Kerkar, SP, Goldszmid, RS, Muranski, P, Chinnasamy, D, Yu, Z, Reger, RN et al.. IL-12 triggers a programmatic change in dysfunctional myeloid-derived cells within mouse tumors. J Clin Invest 121: 4746-4757

Center for Cancer Research, National Cancer Institute, NIH, Bethesda, Maryland 20892-1502, USA.
The Journal of clinical investigation (Impact Factor: 13.22). 11/2011; 121(12):4746-57. DOI: 10.1172/JCI58814
Source: PubMed


Solid tumors are complex masses with a local microenvironment, or stroma, that supports tumor growth and progression. Among the diverse tumor-supporting stromal cells is a heterogeneous population of myeloid-derived cells. These cells are alternatively activated and contribute to the immunosuppressive environment of the tumor; overcoming their immunosuppressive effects may improve the efficacy of cancer immunotherapies. We recently found that engineering tumor-specific CD8(+) T cells to secrete the inflammatory cytokine IL-12 improved their therapeutic efficacy in the B16 mouse model of established melanoma. Here, we report the mechanism underlying this finding. Surprisingly, direct binding of IL-12 to receptors on lymphocytes or NK cells was not required. Instead, IL-12 sensitized bone marrow-derived tumor stromal cells, including CD11b(+)F4/80(hi) macrophages, CD11b(+)MHCII(hi)CD11c(hi) dendritic cells, and CD11b(+)Gr-1(hi) myeloid-derived suppressor cells, causing them to enhance the effects of adoptively transferred CD8(+) T cells. This reprogramming of myeloid-derived cells occurred partly through IFN-γ. Surprisingly, direct presentation of antigen to the transferred CD8(+) T cells by tumor was not necessary; however, MHCI expression on host cells was essential for IL-12-mediated antitumor enhancements. These results are consistent with a model in which IL-12 enhances the ability of CD8(+) T cells to collapse large vascularized tumors by triggering programmatic changes in otherwise suppressive antigen-presenting cells within tumors and support the use of IL-12 as part of immunotherapy for the treatment of solid tumors.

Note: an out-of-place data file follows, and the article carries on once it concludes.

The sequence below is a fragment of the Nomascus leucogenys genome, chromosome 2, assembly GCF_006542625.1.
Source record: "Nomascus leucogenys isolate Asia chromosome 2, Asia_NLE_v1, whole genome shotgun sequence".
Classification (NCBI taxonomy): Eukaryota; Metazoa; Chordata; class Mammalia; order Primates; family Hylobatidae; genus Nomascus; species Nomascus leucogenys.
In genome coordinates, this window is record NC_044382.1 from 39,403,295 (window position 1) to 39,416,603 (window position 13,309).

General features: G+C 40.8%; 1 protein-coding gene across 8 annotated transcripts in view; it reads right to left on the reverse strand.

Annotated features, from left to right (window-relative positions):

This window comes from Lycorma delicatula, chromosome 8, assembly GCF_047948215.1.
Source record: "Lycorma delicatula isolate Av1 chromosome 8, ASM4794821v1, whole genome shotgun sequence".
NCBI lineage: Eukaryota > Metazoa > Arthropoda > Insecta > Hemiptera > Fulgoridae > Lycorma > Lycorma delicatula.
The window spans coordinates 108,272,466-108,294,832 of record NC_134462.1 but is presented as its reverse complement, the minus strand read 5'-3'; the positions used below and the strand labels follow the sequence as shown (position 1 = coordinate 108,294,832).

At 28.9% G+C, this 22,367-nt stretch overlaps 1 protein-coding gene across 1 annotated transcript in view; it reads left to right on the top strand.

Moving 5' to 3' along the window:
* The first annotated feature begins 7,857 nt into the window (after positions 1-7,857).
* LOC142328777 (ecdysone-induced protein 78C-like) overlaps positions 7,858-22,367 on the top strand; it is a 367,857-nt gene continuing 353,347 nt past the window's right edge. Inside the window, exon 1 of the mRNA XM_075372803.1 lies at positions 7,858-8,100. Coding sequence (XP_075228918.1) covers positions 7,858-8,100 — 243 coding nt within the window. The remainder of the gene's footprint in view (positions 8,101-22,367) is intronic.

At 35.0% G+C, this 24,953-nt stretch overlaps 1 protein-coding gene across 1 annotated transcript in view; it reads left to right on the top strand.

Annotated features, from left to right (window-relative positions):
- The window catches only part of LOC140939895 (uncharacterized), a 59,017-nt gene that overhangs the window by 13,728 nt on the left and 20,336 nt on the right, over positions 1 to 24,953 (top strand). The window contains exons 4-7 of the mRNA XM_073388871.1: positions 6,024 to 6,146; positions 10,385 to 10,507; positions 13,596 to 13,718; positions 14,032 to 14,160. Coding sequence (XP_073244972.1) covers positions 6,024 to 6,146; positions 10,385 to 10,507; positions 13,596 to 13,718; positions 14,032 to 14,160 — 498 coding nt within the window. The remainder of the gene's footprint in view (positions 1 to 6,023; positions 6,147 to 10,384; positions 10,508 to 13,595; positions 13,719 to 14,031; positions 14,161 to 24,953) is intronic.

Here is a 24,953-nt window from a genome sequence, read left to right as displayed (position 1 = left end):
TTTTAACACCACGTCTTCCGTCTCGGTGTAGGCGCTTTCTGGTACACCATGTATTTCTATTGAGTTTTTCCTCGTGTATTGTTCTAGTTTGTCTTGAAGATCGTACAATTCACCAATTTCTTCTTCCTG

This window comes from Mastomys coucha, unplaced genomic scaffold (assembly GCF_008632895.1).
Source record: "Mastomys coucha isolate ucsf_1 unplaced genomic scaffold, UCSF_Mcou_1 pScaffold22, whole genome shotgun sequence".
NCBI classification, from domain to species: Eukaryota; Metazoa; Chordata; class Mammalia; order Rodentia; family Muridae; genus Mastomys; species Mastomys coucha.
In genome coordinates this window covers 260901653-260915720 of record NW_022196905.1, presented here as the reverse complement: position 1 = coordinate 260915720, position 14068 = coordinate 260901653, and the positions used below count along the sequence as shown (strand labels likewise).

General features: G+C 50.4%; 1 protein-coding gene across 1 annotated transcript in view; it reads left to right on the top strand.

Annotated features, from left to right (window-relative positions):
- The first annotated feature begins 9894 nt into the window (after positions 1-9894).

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    • "Additional data from this model suggest that anti-tumor T cell responses are initiated in solid tumors, but immediately suppressed by compensatory upregulation of immunological checkpoints, including IDO [24]. Adoptive transfer of melanoma-specific CD8 T cells engineered to express IL-12 was found to cause tumor involution via collapse of tumor stroma and vasculature [25]. IL-12 is known to promote IFNγ secretion, which in turn can induce IDO expression in myeloid cell subsets [reviewed in [5]]. "
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    ABSTRACT: Background Indoleamine 2,3-dioxygenase (IDO) is an enzyme with immune-suppressive properties that is commonly exploited by tumors to evade immune destruction. Anti-tumor T cell responses can be initiated in solid tumors, but are immediately suppressed by compensatory upregulation of immunological checkpoints, including IDO. In addition to these known effects on the adaptive immune system, we previously showed widespread, T cell-dependent complement deposition during allogeneic fetal rejection upon maternal treatment with IDO-blockade. We hypothesized that IDO protects glioblastoma from the full effects of chemo-radiation therapy by preventing vascular activation and complement-dependent tumor destruction. Methods To test this hypothesis, we utilized a syngeneic orthotopic glioblastoma model in which GL261 glioblastoma tumor cells were stereotactically implanted into the right frontal lobes of syngeneic mice. These mice were treated with IDO-blocking drugs in combination with chemotherapy and radiation therapy. Results Pharmacologic inhibition of IDO synergized with chemo-radiation therapy to prolong survival in mice bearing intracranial glioblastoma tumors. We now show that pharmacologic or genetic inhibition of IDO allowed chemo-radiation to trigger widespread complement deposition at sites of tumor growth. Chemotherapy treatment alone resulted in collections of perivascular leukocytes within tumors, but no complement deposition. Adding IDO-blockade led to upregulation of VCAM-1 on vascular endothelium within the tumor microenvironment, and further adding radiation in the presence of IDO-blockade led to widespread deposition of complement. Mice genetically deficient in complement component C3 lost all of the synergistic effects of IDO-blockade on chemo-radiation-induced survival. Conclusions Together these findings identify a novel mechanistic link between IDO and complement, and implicate complement as a major downstream effector mechanism for the beneficial effect of IDO-blockade after chemo-radiation therapy. We speculate that this represents a fundamental pathway by which the tumor regulates intratumoral vascular activation and protects itself from immune-mediated tumor destruction.